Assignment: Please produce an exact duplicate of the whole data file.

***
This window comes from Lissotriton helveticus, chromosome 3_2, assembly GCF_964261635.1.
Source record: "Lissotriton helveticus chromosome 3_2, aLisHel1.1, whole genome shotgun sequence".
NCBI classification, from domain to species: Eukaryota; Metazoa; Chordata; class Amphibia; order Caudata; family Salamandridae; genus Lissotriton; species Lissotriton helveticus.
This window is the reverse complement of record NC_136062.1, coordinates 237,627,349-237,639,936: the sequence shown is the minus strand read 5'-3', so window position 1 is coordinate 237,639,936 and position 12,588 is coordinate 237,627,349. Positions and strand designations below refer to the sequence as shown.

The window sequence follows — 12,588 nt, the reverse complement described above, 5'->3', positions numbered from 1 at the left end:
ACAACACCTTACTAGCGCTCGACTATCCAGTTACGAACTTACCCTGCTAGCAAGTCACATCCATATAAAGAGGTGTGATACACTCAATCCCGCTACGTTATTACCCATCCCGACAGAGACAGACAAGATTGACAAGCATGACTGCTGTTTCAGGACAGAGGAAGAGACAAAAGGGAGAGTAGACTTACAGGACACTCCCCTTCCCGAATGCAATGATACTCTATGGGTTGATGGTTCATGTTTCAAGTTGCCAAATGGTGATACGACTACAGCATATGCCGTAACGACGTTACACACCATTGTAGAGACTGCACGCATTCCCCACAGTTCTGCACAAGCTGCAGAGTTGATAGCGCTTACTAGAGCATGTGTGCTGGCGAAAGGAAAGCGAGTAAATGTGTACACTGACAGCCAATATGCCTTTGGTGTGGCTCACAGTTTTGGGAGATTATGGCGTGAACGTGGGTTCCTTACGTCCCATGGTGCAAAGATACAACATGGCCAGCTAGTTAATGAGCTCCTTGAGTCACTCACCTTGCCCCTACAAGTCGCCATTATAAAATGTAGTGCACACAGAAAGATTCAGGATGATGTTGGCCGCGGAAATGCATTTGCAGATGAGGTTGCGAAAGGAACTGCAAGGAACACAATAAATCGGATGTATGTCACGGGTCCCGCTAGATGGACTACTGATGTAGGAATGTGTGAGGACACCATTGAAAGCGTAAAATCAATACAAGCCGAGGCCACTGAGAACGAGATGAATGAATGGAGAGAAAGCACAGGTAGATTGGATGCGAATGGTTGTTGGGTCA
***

This window comes from Lissotriton helveticus, chromosome 3_2, assembly GCF_964261635.1.
Source record: "Lissotriton helveticus chromosome 3_2, aLisHel1.1, whole genome shotgun sequence".
NCBI classification, from domain to species: Eukaryota; Metazoa; Chordata; class Amphibia; order Caudata; family Salamandridae; genus Lissotriton; species Lissotriton helveticus.
This window is the reverse complement of record NC_136062.1, coordinates 237,627,349-237,639,936: the sequence shown is the minus strand read 5'-3', so window position 1 is coordinate 237,639,936 and position 12,588 is coordinate 237,627,349. Positions and strand designations below refer to the sequence as shown.

The window sequence follows — 12,588 nt, the reverse complement described above, 5'->3', positions numbered from 1 at the left end:
ACAACACCTTACTAGCGCTCGACTATCCAGTTACGAACTTACCCTGCTAGCAAGTCACATCCATATAAAGAGGTGTGATACACTCAATCCCGCTACGTTATTACCCATCCCGACAGAGACAGACAAGATTGACAAGCATGACTGCTGTTTCAGGACAGAGGAAGAGACAAAAGGGAGAGTAGACTTACAGGACACTCCCCTTCCCGAATGCAATGATACTCTATGGGTTGATGGTTCATGTTTCAAGTTGCCAAATGGTGATACGACTACAGCATATGCCGTAACGACGTTACACACCATTGTAGAGACTGCACGCATTCCCCACAGTTCTGCACAAGCTGCAGAGTTGATAGCGCTTACTAGAGCATGTGTGCTGGCGAAAGGAAAGCGAGTAAATGTGTACACTGACAGCCAATATGCCTTTGGTGTGGCTCACAGTTTTGGGAGATTATGGCGTGAACGTGGGTTCCTTACGTCCCATGGTGCAAAGATACAACATGGCCAGCTAGTTAATGAGCTCCTTGAGTCACTCACCTTGCCCCTACAAGTCGCCATTATAAAATGTAGTGCACACAGAAAGATTCAGGATGATGTTGGCCGCGGAAATGCATTTGCAGATGAGGTTGCGAAAGGAACTGCAAGGAACACAATAAATCGGATGTATGTCACGGGTCCCGCTAGATGGACTACTGATGTAGGAATGTGTGAGGACACCATTGAAAGCGTAAAATCAATACAAGCCGAGGCCACTGAGAACGAGATGAATGAATGGAGAGAAAGCACAGGTAGATTGGATGCGAATGGTTGTTGGGTCA